Imagine also, that many of these people can, for various reasons, be more than twice as susceptible to kidney failure as the rest of us. And, because their communities are too small to justify individual, government-funded clinics, the only option they have is to leave their community and move to a city where they can dialyse. That is, move permanently from their lifetime home.

KintoreMost are elders or elderly. Their separation hits them hard: they become lonely and isolated and begin to lose the joy of life. Their families and communities miss them; miss their wisdom, guidance, and love. People began to worry about the future of their communities without elders there to provide leadership and pass on cultural knowledge; there was a very real risk of disintegration.

So they drew deep from their community, art, and culture, and changed the game. I’ll let them take up the story:

Determined that renal failure should not be a one-way ticket … away from family, country and everything important, senior men and women created four collaborative paintings.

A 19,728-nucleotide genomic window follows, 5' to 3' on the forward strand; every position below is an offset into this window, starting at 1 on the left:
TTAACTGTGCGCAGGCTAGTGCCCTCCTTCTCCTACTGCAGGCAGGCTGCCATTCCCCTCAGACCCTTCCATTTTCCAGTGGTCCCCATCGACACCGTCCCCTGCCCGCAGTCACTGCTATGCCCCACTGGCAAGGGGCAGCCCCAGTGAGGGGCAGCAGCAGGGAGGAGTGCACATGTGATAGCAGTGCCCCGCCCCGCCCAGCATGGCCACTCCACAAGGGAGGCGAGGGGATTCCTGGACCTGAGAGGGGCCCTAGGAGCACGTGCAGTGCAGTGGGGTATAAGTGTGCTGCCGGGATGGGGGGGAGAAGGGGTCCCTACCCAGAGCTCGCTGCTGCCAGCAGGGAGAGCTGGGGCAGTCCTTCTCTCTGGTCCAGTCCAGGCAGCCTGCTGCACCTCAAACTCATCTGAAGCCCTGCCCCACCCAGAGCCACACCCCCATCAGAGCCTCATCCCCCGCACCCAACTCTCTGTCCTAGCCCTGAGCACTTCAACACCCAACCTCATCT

Orange -bg1000

Kintore Women’s Painting

Browns KintoreMens

Kintore Men’s painting

With the help and support of Papunya Tula Artists (their artist’s community), Sotheby’s Australia and local NT politicians, these were auctioned at the Art Gallery of NSW on the 11th of November 2000, raising over $1 million dollars to set up a dialysis service at Kintore (the first of the tiny remote communities in the Western Desert of the Northern Territory).

Patrick Tjungurrayi

Patient Patrick Tjungurrayi receiving dialysis in Kiwirrkurra with his grandchildren.

Since the commencement of dialysis treatment in Kintore in 2004 we have grown to have dialysis units in 8 remote communities, as well as at the Purple House in Alice Springs.